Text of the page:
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TAILAINGA BINGHAMI
LACE CICADA
EMBEDDED IN CASTING RESIN

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The Cicada Wing Membrane
Micro/Nano Structure

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Classification

Phylum Arthropoda

Class Insecta

Order Hemiptera

Suborder Auchenorrhyncha

Infraorder Cicadomorpha

Superfamily Cicadoidea

Family Cicadidae

Subfamily Cicadinae

Genus Tailainga

Species T. Binghami

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TAILAINGA BINGHAMI

LACE CICADA

Cicada are a superfamily of insects in the order Hemiptera, suborder Auchenorrhyncha along with smaller jumping bugs such as leafhoppers and froghoppers. About 2,500 species of cicada have been described; many undescribed species remain.

Cicadas have prominent eyes set wide apart, short antennae, and membranous front wings. They have an exceptionally loud song, produced not by stridulation but by vibrating drumlike tymbals rapidly. The earliest fossil Cicadomorpha appeared in the Upper Permian period; extant species occur all around the world in temperate to tropical climates. They typically live in trees, feeding on sap, and laying their eggs in a slit in the bark. Most cicadas are cryptic, singing at night to avoid predators. The periodic cicadas spend most of their lives as underground nymphs, only emerging after 13 or 17 years, most likely to reduce losses by satiating their predators.

Cicadas have been featured in literature since the time of Homer's Iliad, and as motifs in art from the Chinese Shang dynasty. They have been used in myths and folklore to represent carefree living and immortality. Cicadas are eaten in various countries, including China where the nymphs are served deep-fried in Shandong cuisine.

There are at least 1300 cicada species worldwide with the majority being in the tropics. Most genera are restricted to a single biogeographical region and many species have a very limited range. This high degree of endemism has been used to study the biogeography of complex island groups such as in Indonesia and the Orient.

There are about 200 described species in Australia and New Zealand, around 150 in South Africa, over 170 in America north of Mexico, at least 800 in Latin America, and over 200 in Southeast Asia and the Western Pacific. There are about 100 species in the Palaearctic. A few species are found in southern Europe, and a single species in England, the New Forest cicada, Melampsalta montana, which also occurs in continental Europe.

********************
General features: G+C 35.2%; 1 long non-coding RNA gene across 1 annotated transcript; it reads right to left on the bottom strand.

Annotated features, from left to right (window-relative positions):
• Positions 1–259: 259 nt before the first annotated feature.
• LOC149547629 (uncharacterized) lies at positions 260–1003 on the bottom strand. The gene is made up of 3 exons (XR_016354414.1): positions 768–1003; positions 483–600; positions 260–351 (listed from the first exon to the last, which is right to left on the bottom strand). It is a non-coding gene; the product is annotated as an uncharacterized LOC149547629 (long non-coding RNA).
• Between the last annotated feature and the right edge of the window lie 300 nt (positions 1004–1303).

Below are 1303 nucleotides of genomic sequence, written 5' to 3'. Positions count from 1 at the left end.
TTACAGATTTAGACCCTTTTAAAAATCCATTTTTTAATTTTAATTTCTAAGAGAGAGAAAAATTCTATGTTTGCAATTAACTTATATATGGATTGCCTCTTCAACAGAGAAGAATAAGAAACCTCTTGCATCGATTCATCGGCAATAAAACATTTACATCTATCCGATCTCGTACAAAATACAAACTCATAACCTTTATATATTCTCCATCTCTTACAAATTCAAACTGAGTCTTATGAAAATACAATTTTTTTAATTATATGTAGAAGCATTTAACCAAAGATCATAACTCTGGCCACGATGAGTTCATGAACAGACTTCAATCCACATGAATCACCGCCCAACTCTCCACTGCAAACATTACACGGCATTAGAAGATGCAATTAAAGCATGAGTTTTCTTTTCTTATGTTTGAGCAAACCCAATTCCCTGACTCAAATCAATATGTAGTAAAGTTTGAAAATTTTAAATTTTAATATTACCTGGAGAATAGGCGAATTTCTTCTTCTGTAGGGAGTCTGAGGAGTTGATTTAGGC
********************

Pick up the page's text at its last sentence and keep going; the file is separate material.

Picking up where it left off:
Most of the North American species are in the genus Neotibicen: the annual or jar fly or dog-day cicadas (so named because they emerge in late July and August).The best-known North American genus is Magicicada. These periodical cicadas have an extremely long life cycle of 13 or 17 years, suddenly and briefly emerging in large numbers.

The "singing" of male cicadas is not stridulation such as many familiar species of insects produce for example crickets. Instead, male cicadas have a noisemaker called a tymbal below each side of the anterior abdominal region. The tymbals are structures of the exoskeleton formed into complex membranes with thin, membranous portions and thickened ribs. Contraction of internal muscles buckles the tymbals inwards thereby producing a click; on relaxation of the muscles, the tymbals return to their original position, producing another click. The male abdomen is largely hollow, and acts as a sound box. By rapidly vibrating these membranes, a cicada combines the clicks into apparently continuous notes, and enlarged chambers derived from the tracheae serve as resonance chambers with which it amplifies the sound. The cicada also modulates the song by positioning its abdomen toward or away from the substrate. Partly by the pattern in which it combines the clicks, each species produces its own distinctive mating songs and acoustic signals, ensuring that the song attracts only appropriate mates.


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